DeFelsko Corporation offers a number of instrument solutions ideal for ensuring correct practice for the practical application and quantitative measurement of polyurea coatings applied to concrete, metal and other materials.
Applicable Inspection Instruments...
Surface Profile (steel)
PosiTector SPG Surface Profile Gage
PosiTector DPM Dew Point Meter
PosiTector 6000 (metal substrates), PosiTector 200 (non-metal substrates)
PosiTest AT Pull-Off Adhesion Tester
Technologically advanced as it is, applying a polyurea coating to a contaminated or otherwise improperly prepared substrate, or in conditions unfavorable to proper adhesion, or to a thickness not specified for the desired level of protection may each contribute to a polyurea coating’s failure to meet cost and performance expectations. The recent standard, SSPC-PA 14 “Application of Thick Film Polyurea and Polyurethane Coatings to Concrete and Steel Using Plural-Component Equipment”, provides comprehensive guidance in obtaining desired performance from polyurea coatings applied to concrete and steel substrates.
Assuming a proper quality control procedure for a concrete substrate is in effect and that the surface to be coated is deemed sound and clean, attention must be paid to the concrete’s physical surface texture (also known as the anchor or surface “profile”). SSPC-PA 14 requires that the surface roughness is visually compared to ICRI (International Concrete Repair Institute) CSP (concrete surface profile) coupons and fall within the CSP range of 2-6 unless otherwise specified.
Polyurea systems applied to steel have similar surface preparation requirements as per SSPC-PA 14. Prior to coating, the steel surface must be prepared in accordance with either the project requirements or as specified by the coating manufacturer to be clean of both visible and nonvisible contaminants. Additionally, the steel must possess a minimum surface profile of 76 µm (3 mils) as measured in accordance with ASTM D 4417 Method B. As described under Method B, the PosiTector SPG (pictured) is ideal for quickly determining the surface profile of the steel to be coated.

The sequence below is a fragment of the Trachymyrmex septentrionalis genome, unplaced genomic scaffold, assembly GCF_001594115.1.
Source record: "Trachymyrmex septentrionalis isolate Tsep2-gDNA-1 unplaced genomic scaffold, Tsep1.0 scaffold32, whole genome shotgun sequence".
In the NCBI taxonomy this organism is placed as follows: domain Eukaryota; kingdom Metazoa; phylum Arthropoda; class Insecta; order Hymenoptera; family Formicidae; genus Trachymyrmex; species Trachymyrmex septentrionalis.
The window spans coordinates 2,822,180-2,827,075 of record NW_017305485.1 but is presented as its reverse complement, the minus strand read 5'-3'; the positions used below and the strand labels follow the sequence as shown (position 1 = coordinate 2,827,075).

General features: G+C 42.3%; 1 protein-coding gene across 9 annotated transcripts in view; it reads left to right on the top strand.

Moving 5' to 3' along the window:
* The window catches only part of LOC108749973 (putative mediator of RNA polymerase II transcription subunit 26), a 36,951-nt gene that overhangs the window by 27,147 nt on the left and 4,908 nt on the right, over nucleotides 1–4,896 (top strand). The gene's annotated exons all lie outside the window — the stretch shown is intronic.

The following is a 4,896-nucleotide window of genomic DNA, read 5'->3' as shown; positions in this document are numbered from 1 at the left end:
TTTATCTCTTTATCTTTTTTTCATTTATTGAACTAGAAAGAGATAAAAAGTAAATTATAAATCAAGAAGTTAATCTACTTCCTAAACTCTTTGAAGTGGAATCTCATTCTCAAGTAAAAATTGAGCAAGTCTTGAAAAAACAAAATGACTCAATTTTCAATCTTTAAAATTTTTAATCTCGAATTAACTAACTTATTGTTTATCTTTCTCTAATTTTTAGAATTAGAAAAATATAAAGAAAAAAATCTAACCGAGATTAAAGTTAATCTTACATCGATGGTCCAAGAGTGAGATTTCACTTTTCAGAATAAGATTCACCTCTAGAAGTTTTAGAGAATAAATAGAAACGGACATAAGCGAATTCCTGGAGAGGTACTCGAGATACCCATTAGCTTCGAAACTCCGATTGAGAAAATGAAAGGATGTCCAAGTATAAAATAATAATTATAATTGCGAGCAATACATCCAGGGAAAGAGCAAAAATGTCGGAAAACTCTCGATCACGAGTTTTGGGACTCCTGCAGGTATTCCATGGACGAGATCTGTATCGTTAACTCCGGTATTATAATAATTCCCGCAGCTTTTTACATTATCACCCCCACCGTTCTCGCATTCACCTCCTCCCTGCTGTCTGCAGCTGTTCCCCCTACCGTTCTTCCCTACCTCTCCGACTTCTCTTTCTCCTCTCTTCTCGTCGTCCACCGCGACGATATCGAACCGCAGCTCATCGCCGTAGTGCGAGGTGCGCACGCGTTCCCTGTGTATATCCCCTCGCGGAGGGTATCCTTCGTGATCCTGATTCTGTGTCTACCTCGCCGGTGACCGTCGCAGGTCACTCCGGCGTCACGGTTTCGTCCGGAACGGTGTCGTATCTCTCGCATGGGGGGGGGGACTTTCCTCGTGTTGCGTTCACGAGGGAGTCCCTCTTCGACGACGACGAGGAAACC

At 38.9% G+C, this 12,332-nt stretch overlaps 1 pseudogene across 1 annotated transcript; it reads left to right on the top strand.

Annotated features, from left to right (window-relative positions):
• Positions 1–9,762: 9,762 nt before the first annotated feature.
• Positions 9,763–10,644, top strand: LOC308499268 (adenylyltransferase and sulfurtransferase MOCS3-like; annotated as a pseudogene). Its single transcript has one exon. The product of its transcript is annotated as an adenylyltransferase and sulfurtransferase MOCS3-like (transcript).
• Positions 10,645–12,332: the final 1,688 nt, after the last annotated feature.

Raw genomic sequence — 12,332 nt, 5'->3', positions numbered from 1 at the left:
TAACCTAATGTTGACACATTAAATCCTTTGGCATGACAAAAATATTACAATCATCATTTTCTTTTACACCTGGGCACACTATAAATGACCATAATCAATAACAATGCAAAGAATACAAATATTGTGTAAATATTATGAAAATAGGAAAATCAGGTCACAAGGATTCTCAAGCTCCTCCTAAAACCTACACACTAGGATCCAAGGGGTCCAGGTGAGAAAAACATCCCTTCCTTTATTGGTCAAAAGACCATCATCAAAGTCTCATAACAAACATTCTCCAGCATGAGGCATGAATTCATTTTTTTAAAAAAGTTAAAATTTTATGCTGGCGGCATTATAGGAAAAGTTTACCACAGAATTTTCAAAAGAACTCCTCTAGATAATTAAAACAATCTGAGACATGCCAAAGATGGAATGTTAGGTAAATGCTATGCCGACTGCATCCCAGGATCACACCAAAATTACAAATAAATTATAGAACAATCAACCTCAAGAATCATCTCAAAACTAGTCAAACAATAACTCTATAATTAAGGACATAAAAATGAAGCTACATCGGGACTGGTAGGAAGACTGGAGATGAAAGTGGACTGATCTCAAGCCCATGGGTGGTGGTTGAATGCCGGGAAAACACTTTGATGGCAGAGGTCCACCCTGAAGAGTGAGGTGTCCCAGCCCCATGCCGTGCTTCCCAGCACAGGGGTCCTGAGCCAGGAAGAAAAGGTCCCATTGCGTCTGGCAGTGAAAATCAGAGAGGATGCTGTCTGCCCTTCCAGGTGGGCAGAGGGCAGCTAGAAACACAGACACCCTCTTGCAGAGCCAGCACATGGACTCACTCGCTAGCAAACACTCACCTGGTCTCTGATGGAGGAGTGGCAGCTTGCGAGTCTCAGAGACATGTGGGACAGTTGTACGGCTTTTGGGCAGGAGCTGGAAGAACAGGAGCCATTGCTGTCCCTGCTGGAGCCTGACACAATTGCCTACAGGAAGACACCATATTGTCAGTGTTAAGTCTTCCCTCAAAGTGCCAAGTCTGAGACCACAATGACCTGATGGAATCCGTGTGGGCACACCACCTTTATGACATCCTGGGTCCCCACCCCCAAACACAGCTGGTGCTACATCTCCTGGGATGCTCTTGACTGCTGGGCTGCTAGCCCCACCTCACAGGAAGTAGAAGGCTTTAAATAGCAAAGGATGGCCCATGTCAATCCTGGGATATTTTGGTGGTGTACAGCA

Various demonstrations of polyurea coating systems have involved spraying the coating over ice and water with no effect on the components’ reactivity. Although impressive from a technical perspective, conditions such as these are unlikely to be encountered in real-world applications (SSPC-PA 14 specifically prohibits the application of polyurea coatings to a frosted or ice-coated surface).
While the ambient and substrate temperatures may have little effect on the reaction and cure of a polyurea system, applying any coating over a substrate that is excessively wet or cold may have negative effects on adhesion. The proper application of a polyurea coating system requires that industry standard practices be followed and that the substrate temperature is 3° C (5° F) above dew point and rising, as specified within SSPC-PA 14.
Surface preparation and coating application should be performed under optimum environmental conditions to help prevent potential coating failure. A major factor affecting the long-term performance of polyurea coatings on concrete and steel are the climatic conditions present during pre-treatment and the coating application. Handheld, electronic devices enable painting contractors, inspectors and owners to measure and record applicable environmental conditions.